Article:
Given the challenge of information overload and the growing competitiveness of the online space, machine learning will likely become an indispensable tool for studying pattern recognition and making data-driven predictions about the main issues of concern for the target audiences. As the volume of data-driven interactions continues to grow at an exponential rate, one can make oneself heard only by professionally learning how to separate ‘signals’ from the background ‘noise’ and by proactively adjusting one’s message accordingly in a manner that ensures maximal visibility in the online space, in real time. Making oneself listened to would require, by extension, better understanding of the cognitive frames and emotional undertones that enable audiences to connect meaningfully with a particular message. Most importantly, the ongoing transition from a textual to a visual or audio form of communication is likely to accelerate and, consequently, public diplomacy campaigns are expected to become increasingly sophisticated in visual or audio terms. Augmented reality technology is particularly well suited to take advantage of this trend by allowing, for instance, public diplomats to use geolocation-based apps to showcase issues of interest in a tailored and interactive manner. In this way, communication tools will continue to impact the context in which public diplomacy is practiced.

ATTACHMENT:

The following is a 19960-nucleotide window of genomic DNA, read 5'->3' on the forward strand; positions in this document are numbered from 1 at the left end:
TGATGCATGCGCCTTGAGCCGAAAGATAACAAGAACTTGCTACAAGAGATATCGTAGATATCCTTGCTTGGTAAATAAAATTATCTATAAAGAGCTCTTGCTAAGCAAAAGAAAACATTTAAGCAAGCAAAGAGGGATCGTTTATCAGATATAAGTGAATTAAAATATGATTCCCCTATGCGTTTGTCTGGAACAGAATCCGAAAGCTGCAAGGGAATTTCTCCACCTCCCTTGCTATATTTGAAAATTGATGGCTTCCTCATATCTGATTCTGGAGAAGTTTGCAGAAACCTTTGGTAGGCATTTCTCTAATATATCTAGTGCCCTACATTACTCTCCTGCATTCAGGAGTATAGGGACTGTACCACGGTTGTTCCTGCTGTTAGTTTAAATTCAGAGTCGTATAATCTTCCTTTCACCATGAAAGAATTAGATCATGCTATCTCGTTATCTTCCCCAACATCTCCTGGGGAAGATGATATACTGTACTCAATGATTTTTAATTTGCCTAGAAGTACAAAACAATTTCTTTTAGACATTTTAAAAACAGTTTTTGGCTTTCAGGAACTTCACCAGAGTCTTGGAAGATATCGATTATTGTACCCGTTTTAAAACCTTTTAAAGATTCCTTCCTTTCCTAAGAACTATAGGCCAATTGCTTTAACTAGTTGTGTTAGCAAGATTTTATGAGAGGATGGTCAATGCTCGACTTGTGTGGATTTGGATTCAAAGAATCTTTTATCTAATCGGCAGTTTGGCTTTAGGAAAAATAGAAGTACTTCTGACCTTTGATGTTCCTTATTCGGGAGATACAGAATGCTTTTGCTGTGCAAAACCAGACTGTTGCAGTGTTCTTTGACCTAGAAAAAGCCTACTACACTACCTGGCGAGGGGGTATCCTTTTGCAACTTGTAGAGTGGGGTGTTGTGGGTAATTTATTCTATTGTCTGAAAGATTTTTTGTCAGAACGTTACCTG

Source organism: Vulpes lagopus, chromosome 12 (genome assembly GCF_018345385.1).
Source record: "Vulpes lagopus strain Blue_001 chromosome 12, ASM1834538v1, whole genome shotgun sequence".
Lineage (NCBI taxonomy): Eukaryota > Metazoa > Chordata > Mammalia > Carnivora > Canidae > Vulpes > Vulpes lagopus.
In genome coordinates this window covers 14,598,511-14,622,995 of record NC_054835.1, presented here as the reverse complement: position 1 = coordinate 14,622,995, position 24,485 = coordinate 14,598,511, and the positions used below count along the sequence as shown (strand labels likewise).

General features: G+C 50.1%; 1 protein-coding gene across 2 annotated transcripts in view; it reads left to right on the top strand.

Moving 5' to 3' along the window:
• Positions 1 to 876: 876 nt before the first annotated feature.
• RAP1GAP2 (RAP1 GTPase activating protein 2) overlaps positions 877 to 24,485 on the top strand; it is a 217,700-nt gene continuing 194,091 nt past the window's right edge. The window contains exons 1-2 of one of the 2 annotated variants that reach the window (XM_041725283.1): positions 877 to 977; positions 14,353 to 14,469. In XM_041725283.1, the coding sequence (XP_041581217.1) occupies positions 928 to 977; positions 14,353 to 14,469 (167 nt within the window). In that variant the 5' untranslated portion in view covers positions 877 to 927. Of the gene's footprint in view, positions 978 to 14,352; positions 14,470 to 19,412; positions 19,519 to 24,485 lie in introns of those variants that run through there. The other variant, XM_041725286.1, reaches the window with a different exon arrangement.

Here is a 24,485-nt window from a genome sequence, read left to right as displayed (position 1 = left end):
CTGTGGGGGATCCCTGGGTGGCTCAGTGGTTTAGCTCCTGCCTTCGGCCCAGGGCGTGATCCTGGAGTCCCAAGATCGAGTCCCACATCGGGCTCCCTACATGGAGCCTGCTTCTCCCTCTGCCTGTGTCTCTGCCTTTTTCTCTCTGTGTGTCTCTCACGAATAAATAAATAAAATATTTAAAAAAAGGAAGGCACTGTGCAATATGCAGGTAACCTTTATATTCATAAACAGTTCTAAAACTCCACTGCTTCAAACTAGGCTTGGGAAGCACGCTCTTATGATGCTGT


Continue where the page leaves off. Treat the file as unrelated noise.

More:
Yet digitalization is also expected to create new audiences for public diplomacy. Citizens’ migration online has created a new reality in which domestic and foreign audiences flock to the same digital platforms thus blurring the lines between the domestic and the foreign.  Consequently, diplomats can now engage with the national citizenry and rally domestic support for foreign policy achievements. Given that some nations have taken to using digital tools towards disinformation, misinformation and propaganda, diplomats may use new digital tools to rally support from the national citizenry and ensure that the citizenry remains well informed. Using virtual reality diplomats could transport their citizens to the scene of an international crisis and demonstrate the effectiveness of their policies. Using new tele-presence capabilities, diplomats will be able to hold town-hall meetings throughout their nations thus narrating national policies while algorithms could be used to identify citizens are exposed to fictitious or malicious information. These citizens can then be engaged with to limit the impact of disinformation campaigns.